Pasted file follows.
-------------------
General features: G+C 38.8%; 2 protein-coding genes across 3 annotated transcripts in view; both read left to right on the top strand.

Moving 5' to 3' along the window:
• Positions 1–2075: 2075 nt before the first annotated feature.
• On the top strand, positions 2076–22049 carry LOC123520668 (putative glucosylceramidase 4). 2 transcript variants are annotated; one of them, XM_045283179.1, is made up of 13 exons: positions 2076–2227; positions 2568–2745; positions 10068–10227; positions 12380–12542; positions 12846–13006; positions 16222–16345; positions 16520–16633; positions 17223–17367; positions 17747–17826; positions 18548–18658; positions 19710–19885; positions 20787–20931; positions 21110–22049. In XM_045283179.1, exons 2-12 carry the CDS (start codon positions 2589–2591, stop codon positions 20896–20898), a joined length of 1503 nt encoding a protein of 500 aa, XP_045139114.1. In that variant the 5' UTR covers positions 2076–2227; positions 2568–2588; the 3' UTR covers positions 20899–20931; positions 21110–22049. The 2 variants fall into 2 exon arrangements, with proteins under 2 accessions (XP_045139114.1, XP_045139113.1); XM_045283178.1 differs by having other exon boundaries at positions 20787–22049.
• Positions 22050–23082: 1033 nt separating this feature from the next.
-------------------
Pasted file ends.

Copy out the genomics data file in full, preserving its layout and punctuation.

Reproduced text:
General features: G+C 38.8%; 2 protein-coding genes across 3 annotated transcripts in view; both read left to right on the top strand.

Moving 5' to 3' along the window:
• Positions 1–2075: 2075 nt before the first annotated feature.
• On the top strand, positions 2076–22049 carry LOC123520668 (putative glucosylceramidase 4). 2 transcript variants are annotated; one of them, XM_045283179.1, is made up of 13 exons: positions 2076–2227; positions 2568–2745; positions 10068–10227; positions 12380–12542; positions 12846–13006; positions 16222–16345; positions 16520–16633; positions 17223–17367; positions 17747–17826; positions 18548–18658; positions 19710–19885; positions 20787–20931; positions 21110–22049. In XM_045283179.1, exons 2-12 carry the CDS (start codon positions 2589–2591, stop codon positions 20896–20898), a joined length of 1503 nt encoding a protein of 500 aa, XP_045139114.1. In that variant the 5' UTR covers positions 2076–2227; positions 2568–2588; the 3' UTR covers positions 20899–20931; positions 21110–22049. The 2 variants fall into 2 exon arrangements, with proteins under 2 accessions (XP_045139114.1, XP_045139113.1); XM_045283178.1 differs by having other exon boundaries at positions 20787–22049.
• Positions 22050–23082: 1033 nt separating this feature from the next.